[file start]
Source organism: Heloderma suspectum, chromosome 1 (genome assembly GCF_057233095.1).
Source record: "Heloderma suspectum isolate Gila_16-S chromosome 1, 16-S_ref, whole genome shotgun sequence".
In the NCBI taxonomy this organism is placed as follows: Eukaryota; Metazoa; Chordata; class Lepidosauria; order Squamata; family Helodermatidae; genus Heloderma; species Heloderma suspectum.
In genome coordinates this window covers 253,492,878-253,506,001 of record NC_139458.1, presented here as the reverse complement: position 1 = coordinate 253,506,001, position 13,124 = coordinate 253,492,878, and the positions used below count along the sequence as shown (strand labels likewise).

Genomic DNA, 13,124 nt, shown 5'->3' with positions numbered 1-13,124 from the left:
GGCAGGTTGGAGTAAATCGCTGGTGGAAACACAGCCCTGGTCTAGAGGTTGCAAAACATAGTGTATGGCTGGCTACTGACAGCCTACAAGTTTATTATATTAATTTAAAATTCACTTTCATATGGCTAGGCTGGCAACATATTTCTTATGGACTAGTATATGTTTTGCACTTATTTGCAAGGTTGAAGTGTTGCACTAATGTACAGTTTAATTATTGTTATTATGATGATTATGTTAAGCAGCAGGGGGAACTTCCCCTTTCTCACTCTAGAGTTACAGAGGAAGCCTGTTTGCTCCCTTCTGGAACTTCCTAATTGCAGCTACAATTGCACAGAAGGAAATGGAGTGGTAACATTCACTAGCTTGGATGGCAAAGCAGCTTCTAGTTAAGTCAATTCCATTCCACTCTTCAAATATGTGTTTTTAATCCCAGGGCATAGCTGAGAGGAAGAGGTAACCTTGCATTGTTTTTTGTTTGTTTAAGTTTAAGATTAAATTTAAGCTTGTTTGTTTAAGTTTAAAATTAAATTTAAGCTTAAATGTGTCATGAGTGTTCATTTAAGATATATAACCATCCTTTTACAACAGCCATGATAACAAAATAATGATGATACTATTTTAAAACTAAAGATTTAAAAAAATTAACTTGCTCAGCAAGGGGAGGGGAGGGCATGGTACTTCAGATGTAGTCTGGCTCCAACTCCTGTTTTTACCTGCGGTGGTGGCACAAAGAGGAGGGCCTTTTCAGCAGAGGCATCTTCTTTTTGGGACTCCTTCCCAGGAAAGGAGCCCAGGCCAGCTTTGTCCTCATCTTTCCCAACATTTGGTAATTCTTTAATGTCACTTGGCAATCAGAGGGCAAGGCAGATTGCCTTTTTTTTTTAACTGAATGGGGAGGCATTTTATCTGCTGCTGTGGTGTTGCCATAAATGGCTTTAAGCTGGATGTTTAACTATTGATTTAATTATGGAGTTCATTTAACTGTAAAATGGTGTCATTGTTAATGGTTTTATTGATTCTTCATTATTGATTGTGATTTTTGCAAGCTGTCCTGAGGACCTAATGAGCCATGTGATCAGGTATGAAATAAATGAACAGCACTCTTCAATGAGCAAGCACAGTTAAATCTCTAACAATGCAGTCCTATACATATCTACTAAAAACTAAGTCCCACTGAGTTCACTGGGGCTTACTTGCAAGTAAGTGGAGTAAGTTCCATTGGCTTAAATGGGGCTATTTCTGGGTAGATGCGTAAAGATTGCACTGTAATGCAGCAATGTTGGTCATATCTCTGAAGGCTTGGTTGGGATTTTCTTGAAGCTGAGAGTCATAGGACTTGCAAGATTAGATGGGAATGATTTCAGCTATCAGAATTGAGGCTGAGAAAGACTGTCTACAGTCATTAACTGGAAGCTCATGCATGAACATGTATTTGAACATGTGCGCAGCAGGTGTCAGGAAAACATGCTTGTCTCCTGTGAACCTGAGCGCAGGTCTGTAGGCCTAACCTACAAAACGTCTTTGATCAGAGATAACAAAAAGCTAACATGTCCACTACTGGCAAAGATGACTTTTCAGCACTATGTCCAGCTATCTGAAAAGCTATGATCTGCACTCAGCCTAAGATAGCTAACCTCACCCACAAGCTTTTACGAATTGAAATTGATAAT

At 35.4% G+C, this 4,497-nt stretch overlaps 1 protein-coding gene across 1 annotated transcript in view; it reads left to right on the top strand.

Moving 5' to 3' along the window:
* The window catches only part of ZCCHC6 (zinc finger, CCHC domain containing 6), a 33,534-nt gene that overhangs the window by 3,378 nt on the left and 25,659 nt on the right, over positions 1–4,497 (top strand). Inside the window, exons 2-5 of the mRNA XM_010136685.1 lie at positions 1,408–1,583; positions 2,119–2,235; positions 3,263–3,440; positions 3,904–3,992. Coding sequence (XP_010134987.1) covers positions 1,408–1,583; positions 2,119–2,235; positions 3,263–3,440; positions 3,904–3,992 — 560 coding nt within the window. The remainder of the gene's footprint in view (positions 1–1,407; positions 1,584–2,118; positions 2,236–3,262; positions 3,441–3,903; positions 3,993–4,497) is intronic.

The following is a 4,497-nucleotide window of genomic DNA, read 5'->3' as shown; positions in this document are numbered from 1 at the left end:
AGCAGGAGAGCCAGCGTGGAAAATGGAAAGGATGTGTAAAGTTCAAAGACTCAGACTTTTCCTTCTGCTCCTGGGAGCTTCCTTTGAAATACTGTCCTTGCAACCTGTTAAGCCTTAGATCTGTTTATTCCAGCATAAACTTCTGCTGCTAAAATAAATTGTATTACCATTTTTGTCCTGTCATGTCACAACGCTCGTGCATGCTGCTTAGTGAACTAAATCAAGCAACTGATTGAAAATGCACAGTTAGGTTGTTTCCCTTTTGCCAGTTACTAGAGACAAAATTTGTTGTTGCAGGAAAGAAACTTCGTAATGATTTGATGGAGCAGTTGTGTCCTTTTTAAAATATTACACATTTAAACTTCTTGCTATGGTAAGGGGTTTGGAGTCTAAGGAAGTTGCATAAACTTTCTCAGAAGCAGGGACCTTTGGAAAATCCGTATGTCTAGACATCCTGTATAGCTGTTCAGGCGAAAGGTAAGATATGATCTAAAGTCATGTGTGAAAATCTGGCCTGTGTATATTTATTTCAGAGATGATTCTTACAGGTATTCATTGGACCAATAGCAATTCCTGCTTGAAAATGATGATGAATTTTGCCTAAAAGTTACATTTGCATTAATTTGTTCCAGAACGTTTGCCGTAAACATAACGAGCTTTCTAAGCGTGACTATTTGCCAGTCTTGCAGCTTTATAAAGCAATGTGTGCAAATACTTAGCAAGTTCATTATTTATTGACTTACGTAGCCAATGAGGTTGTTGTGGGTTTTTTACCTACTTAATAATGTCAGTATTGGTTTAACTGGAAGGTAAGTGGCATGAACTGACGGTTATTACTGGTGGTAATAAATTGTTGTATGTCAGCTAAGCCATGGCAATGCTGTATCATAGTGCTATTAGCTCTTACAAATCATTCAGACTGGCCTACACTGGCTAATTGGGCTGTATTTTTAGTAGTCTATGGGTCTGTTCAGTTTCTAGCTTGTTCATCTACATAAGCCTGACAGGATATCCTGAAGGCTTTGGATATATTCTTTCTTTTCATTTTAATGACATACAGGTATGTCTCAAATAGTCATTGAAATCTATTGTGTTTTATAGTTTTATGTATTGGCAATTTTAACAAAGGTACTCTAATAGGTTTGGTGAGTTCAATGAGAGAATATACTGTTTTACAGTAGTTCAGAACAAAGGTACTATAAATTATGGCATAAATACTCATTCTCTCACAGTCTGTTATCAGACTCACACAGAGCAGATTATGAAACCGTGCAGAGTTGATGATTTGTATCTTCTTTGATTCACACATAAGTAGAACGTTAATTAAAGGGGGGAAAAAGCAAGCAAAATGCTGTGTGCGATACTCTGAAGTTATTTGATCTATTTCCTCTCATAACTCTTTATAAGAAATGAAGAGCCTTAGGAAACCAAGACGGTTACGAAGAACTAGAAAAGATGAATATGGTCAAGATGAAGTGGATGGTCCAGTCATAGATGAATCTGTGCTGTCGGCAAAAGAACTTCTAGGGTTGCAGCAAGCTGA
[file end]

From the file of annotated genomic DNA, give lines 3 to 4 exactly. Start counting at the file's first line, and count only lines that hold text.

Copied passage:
In the NCBI taxonomy this organism is placed as follows: Eukaryota; Metazoa; Chordata; class Lepidosauria; order Squamata; family Helodermatidae; genus Heloderma; species Heloderma suspectum.
In genome coordinates this window covers 253,492,878-253,506,001 of record NC_139458.1, presented here as the reverse complement: position 1 = coordinate 253,506,001, position 13,124 = coordinate 253,492,878, and the positions used below count along the sequence as shown (strand labels likewise).